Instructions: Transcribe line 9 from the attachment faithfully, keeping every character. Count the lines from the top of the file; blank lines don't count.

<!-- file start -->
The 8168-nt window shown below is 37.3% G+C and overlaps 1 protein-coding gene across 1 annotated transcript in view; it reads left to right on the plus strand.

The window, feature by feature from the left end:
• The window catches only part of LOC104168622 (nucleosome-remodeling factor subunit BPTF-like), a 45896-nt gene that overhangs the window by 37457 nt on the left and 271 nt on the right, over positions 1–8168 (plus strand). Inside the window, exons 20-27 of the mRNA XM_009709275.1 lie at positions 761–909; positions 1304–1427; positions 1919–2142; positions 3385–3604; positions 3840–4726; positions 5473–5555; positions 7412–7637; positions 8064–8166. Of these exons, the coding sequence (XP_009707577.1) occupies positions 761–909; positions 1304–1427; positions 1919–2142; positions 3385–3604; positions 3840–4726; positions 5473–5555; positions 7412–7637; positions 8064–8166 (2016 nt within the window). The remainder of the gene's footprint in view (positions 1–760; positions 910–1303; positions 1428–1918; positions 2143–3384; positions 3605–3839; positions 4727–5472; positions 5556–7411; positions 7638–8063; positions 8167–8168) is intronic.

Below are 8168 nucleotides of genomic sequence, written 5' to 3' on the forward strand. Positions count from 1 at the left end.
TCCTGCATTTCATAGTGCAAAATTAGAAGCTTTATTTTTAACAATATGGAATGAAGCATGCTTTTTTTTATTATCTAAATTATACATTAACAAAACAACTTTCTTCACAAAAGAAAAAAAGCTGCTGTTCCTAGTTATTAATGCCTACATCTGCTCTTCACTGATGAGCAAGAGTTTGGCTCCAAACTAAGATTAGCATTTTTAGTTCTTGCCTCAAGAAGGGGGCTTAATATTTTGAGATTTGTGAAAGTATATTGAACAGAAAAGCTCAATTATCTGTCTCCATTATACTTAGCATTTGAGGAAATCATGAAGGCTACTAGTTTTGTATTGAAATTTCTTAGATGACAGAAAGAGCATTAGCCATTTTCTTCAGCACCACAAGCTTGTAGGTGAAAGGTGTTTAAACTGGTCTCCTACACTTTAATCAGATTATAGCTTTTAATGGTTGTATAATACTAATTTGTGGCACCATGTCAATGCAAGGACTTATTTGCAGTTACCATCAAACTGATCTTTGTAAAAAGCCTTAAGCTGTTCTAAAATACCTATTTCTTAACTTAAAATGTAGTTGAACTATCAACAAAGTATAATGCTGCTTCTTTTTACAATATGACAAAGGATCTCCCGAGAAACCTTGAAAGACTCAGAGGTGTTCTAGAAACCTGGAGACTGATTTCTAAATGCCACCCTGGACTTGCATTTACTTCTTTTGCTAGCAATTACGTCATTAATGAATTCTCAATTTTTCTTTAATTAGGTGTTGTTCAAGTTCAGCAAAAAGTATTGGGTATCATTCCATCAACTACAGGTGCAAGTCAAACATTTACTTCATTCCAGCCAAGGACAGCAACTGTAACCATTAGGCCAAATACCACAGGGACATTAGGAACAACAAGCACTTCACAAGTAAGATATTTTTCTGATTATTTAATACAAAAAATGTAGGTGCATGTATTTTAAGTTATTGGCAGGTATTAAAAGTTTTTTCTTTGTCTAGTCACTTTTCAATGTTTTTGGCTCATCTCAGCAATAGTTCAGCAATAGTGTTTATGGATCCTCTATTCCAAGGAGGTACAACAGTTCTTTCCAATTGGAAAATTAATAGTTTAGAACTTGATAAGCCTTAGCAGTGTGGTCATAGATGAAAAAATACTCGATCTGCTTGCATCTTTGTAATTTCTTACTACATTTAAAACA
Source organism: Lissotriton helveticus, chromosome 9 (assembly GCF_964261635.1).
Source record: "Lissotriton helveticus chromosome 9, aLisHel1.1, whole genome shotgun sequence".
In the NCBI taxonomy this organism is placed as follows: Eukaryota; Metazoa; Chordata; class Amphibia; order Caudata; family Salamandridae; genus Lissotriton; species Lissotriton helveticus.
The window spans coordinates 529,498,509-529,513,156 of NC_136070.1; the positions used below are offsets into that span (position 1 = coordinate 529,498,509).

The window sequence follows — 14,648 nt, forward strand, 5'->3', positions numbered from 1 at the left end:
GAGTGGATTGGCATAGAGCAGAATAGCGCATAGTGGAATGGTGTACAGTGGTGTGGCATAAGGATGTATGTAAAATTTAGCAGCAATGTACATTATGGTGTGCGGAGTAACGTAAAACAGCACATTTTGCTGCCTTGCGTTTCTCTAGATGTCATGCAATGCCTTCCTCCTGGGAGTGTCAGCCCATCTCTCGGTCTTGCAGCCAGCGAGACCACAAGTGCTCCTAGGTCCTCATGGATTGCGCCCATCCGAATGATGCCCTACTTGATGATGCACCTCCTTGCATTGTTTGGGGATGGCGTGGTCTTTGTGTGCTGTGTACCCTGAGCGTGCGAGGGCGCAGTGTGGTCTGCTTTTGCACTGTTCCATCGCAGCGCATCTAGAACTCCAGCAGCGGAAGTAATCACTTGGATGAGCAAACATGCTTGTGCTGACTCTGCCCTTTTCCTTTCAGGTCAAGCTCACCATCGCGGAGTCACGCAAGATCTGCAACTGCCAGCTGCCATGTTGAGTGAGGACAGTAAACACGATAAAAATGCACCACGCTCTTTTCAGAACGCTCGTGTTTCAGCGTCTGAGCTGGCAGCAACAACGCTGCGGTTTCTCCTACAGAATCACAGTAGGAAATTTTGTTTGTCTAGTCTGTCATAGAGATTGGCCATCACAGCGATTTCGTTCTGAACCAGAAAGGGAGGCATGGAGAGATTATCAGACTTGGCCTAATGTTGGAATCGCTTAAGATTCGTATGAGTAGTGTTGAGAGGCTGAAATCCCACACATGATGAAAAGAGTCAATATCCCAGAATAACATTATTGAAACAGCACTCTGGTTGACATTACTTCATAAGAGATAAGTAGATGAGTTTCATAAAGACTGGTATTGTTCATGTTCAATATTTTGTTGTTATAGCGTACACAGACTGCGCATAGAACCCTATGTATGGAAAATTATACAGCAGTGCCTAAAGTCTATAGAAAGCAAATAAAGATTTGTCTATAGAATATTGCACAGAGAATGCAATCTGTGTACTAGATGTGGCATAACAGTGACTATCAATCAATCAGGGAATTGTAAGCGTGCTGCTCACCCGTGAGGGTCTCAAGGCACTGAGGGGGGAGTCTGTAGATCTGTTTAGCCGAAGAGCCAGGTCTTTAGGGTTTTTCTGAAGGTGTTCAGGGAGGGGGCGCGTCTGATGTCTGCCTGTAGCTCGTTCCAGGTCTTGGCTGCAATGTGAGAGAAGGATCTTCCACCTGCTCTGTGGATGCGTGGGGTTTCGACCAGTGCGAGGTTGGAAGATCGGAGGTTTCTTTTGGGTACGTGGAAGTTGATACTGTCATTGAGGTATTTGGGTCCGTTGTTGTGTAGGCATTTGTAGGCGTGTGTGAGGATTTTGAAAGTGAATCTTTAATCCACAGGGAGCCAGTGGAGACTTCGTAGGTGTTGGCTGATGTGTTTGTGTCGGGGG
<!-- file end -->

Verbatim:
The window spans coordinates 529,498,509-529,513,156 of NC_136070.1; the positions used below are offsets into that span (position 1 = coordinate 529,498,509).